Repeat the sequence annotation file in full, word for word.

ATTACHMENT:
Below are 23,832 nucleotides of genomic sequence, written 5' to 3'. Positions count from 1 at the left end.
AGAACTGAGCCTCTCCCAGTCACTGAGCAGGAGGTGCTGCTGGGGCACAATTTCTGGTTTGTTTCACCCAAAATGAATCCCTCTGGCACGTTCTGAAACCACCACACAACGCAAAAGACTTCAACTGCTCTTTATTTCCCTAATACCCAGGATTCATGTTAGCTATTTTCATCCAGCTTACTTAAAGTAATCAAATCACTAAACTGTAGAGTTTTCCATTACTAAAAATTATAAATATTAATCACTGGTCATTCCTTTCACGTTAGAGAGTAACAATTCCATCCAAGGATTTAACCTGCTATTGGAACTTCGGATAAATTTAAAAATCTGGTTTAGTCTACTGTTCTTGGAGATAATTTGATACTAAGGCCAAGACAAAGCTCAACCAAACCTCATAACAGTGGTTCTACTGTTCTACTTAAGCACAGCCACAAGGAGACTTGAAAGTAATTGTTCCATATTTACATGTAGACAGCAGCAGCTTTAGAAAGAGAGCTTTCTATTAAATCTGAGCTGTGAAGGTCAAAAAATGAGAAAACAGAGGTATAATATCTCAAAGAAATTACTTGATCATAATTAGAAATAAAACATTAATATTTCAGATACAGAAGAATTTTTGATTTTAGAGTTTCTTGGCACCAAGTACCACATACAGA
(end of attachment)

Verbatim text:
Below are 23,832 nucleotides of genomic sequence, written 5' to 3'. Positions count from 1 at the left end.
AGAACTGAGCCTCTCCCAGTCACTGAGCAGGAGGTGCTGCTGGGGCACAATTTCTGGTTTGTTTCACCCAAAATGAATCCCTCTGGCACGTTCTGAAACCACCACACAACGCAAAAGACTTCAACTGCTCTTTATTTCCCTAATACCCAGGATTCATGTTAGCTATTTTCATCCAGCTTACTTAAAGTAATCAAATCACTAAACTGTAGAGTTTTCCATTACTAAAAATTATAAATATTAATCACTGGTCATTCCTTTCACGTTAGAGAGTAACAATTCCATCCAAGGATTTAACCTGCTATTGGAACTTCGGATAAATTTAAAAATCTGGTTTAGTCTACTGTTCTTGGAGATAATTTGATACTAAGGCCAAGACAAAGCTCAACCAAACCTCATAACAGTGGTTCTACTGTTCTACTTAAGCACAGCCACAAGGAGACTTGAAAGTAATTGTTCCATATTTACATGTAGACAGCAGCAGCTTTAGAAAGAGAGCTTTCTATTAAATCTGAGCTGTGAAGGTCAAAAAATGAGAAAACAGAGGTATAATATCTCAAAGAAATTACTTGATCATAATTAGAAATAAAACATTAATATTTCAGATACAGAAGAATTTTTGATTTTAGAGTTTCTTGGCACCAAGTACCACATACAGA